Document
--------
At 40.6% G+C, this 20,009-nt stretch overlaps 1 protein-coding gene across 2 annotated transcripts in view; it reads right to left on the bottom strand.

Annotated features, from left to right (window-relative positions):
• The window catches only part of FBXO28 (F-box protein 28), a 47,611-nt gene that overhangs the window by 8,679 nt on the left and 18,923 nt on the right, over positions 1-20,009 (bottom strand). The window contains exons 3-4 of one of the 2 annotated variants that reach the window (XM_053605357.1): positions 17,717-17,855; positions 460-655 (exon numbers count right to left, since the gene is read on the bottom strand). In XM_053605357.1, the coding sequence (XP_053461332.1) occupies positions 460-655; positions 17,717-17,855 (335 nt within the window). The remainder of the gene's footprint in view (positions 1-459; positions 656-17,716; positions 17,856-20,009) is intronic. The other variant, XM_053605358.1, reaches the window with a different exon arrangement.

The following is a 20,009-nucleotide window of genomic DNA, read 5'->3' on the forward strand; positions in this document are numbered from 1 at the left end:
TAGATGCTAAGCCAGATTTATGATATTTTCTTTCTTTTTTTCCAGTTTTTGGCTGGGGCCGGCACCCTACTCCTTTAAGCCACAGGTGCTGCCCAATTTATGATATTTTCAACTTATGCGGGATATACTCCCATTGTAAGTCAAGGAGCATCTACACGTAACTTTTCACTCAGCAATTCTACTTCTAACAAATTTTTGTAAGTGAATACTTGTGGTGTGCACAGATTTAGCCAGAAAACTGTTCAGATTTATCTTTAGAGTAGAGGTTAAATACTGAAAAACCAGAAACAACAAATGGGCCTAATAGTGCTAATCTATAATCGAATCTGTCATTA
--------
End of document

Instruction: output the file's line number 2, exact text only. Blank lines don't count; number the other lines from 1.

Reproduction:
Annotated features, from left to right (window-relative positions):